Campylobacter infection or better known as Campylobacteriosis among medical practitioners is a bacterial infection of the digestive tract. In fact, it is the most common bacterial infection among humans.
The pathogen is generally carried by animals like cattle, swine, birds, cats and dogs. Interestingly, the campylobacter bacteria are non-pathogenic in the body of the animal but once it is transmitted to the intestinal tract of a human, it causes campylobacteriosis. The symptoms of the disease is caused by the bacteria C. Jejuni. Under the microscope, the curved and twisted shapes of the C. jejuni bacteria shows up as corkscrew like structures. The disease may even be caused by the C. coli class of bacteria.
The symptoms generally associated with campylobacteriosis are extremely irritable bowel movements frequently involving bloody discharge. The bowel contractions are painful and the intestinal tract is perceived to be ruptured and tissue injury is prevalent in the gut. The campylobacter bacteria are transmitted by rotten food and contaminated water, apart from direct contact such as fluid exchange through sexual intercourse or used syringes. Since the bacteria reside in animals, it is extremely important to handle animals with all the necessary precautions for effective prevention of the disease.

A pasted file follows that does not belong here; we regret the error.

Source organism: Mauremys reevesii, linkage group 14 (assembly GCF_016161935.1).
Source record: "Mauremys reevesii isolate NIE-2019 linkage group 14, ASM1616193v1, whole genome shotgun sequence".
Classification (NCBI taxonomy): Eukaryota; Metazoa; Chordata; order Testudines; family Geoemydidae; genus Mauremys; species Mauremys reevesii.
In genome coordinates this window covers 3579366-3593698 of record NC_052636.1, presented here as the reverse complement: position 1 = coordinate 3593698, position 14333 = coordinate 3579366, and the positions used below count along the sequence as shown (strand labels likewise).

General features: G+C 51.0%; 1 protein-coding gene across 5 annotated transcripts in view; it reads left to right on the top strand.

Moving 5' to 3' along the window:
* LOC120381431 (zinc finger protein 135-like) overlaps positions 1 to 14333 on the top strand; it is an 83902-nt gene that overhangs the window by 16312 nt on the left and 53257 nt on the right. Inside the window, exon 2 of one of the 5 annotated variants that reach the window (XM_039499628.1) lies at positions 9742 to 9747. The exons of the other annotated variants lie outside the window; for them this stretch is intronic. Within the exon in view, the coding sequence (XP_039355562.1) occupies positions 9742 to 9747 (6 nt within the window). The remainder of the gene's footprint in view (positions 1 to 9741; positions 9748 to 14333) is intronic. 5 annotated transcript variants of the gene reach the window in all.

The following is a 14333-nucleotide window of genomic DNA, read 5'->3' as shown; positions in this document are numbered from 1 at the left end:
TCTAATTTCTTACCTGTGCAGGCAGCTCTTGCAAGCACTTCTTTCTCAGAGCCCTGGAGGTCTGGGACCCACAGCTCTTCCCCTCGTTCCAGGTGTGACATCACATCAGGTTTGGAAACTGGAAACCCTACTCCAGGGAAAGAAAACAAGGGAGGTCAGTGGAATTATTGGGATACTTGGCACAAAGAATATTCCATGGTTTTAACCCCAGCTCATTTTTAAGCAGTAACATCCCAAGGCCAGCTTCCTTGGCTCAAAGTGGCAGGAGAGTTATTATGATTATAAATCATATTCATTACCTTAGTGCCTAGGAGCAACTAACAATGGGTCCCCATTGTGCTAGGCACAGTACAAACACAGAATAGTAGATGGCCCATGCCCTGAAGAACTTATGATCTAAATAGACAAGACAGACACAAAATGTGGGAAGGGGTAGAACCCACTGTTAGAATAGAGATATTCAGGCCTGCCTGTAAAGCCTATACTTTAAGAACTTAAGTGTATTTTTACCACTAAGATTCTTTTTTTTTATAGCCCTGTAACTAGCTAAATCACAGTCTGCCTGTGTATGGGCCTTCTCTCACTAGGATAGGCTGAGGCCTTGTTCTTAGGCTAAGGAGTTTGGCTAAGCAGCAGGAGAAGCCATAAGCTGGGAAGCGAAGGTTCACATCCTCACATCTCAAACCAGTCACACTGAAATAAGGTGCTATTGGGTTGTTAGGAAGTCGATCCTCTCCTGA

Fever and headache are often associated symptoms along with an extreme case of diarrhea or dysentery. The symptoms usually take a couple of days to develop and they last for a couple of days to ten days at the most.
The most common method of diagnosis is by stool culture but other methods such as a Gram stain of a stool sample is often carried out as alternative methods.
The treatment of campylobacteriosis depends upon the extent of the infection and the stage of the disease. In most cases, fluid replacement in the body is enough to reduce effects of the infection. Although antibiotic treatment for campylobacteriosis is a much debated upon issue, some doctors do advice for antibiotics for children as well as adults.